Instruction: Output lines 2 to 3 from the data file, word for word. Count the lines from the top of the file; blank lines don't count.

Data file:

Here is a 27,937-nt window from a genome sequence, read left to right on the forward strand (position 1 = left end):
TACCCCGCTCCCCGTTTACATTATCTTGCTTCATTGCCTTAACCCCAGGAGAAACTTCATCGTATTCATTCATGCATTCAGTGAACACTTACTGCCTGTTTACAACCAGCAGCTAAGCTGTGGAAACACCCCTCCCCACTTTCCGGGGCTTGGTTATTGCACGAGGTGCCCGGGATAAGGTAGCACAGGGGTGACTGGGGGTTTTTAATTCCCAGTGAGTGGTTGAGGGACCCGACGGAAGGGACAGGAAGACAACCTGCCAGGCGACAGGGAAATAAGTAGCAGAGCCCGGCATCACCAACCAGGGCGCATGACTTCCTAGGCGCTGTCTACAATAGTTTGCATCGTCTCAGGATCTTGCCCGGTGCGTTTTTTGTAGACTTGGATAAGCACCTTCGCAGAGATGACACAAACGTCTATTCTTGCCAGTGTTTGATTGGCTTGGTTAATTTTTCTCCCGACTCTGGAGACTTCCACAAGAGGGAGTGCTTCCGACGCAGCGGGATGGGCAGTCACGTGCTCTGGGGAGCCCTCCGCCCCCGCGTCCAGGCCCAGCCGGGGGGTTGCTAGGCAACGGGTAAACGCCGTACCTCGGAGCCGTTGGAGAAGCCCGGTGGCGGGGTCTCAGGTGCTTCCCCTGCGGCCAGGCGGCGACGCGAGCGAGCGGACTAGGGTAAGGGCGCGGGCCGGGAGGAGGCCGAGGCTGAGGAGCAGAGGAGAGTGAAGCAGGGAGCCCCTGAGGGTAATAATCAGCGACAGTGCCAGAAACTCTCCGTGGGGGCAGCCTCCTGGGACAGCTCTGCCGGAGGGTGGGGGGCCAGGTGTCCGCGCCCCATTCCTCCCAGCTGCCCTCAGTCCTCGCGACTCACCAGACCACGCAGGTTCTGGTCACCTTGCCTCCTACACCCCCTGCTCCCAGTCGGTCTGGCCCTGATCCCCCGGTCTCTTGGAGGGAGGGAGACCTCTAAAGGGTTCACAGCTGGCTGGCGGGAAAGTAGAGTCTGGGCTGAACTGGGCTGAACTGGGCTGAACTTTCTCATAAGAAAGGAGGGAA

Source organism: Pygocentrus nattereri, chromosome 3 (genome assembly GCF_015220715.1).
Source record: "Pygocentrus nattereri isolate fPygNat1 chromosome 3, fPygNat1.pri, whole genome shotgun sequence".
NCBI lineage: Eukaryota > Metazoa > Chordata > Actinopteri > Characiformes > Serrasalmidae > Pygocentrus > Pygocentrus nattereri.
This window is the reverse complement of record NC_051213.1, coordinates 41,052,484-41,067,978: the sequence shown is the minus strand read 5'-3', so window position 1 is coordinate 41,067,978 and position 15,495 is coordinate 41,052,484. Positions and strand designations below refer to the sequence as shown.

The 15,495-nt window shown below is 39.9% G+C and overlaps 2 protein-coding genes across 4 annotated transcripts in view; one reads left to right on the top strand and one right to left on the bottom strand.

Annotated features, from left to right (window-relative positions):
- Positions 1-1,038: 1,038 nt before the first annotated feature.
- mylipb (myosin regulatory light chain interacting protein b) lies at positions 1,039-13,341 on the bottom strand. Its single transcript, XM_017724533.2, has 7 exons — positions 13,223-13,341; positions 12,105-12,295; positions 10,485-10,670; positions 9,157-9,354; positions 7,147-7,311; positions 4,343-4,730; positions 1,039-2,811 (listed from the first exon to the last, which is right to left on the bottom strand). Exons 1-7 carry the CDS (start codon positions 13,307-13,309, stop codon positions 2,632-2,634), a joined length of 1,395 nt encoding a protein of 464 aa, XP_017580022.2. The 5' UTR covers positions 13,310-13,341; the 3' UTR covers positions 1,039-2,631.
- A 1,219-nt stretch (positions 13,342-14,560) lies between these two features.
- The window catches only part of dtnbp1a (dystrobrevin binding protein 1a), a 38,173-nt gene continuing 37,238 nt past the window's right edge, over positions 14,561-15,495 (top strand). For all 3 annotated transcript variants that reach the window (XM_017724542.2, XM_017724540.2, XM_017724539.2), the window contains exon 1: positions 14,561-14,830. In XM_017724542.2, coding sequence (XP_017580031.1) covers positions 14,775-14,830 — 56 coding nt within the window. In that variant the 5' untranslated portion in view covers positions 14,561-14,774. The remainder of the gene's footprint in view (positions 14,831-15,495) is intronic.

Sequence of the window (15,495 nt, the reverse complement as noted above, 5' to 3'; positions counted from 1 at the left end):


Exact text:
TACCCCGCTCCCCGTTTACATTATCTTGCTTCATTGCCTTAACCCCAGGAGAAACTTCATCGTATTCATTCATGCATTCAGTGAACACTTACTGCCTGTTTACAACCAGCAGCTAAGCTGTGGAAACACCCCTCCCCACTTTCCGGGGCTTGGTTATTGCACGAGGTGCCCGGGATAAGGTAGCACAGGGGTGACTGGGGGTTTTTAATTCCCAGTGAGTGGTTGAGGGACCCGACGGAAGGGACAGGAAGACAACCTGCCAGGCGACAGGGAAATAAGTAGCAGAGCCCGGCATCACCAACCAGGGCGCATGACTTCCTAGGCGCTGTCTACAATAGTTTGCATCGTCTCAGGATCTTGCCCGGTGCGTTTTTTGTAGACTTGGATAAGCACCTTCGCAGAGATGACACAAACGTCTATTCTTGCCAGTGTTTGATTGGCTTGGTTAATTTTTCTCCCGACTCTGGAGACTTCCACAAGAGGGAGTGCTTCCGACGCAGCGGGATGGGCAGTCACGTGCTCTGGGGAGCCCTCCGCCCCCGCGTCCAGGCCCAGCCGGGGGGTTGCTAGGCAACGGGTAAACGCCGTACCTCGGAGCCGTTGGAGAAGCCCGGTGGCGGGGTCTCAGGTGCTTCCCCTGCGGCCAGGCGGCGACGCGAGCGAGCGGACTAGGGTAAGGGCGCGGGCCGGGAGGAGGCCGAGGCTGAGGAGCAGAGGAGAGTGAAGCAGGGAGCCCCTGAGGGTAATAATCAGCGACAGTGCCAGAAACTCTCCGTGGGGGCAGCCTCCTGGGACAGCTCTGCCGGAGGGTGGGGGGCCAGGTGTCCGCGCCCCATTCCTCCCAGCTGCCCTCAGTCCTCGCGACTCACCAGACCACGCAGGTTCTGGTCACCTTGCCTCCTACACCCCCTGCTCCCAGTCGGTCTGGCCCTGATCCCCCGGTCTCTTGGAGGGAGGGAGACCTCTAAAGGGTTCACAGCTGGCTGGCGGGAAAGTAGAGTCTGGGCTGAACTGGGCTGAACTGGGCTGAACTTTCTCATAAGAAAGGAGGGAA

Source organism: Pygocentrus nattereri, chromosome 3 (genome assembly GCF_015220715.1).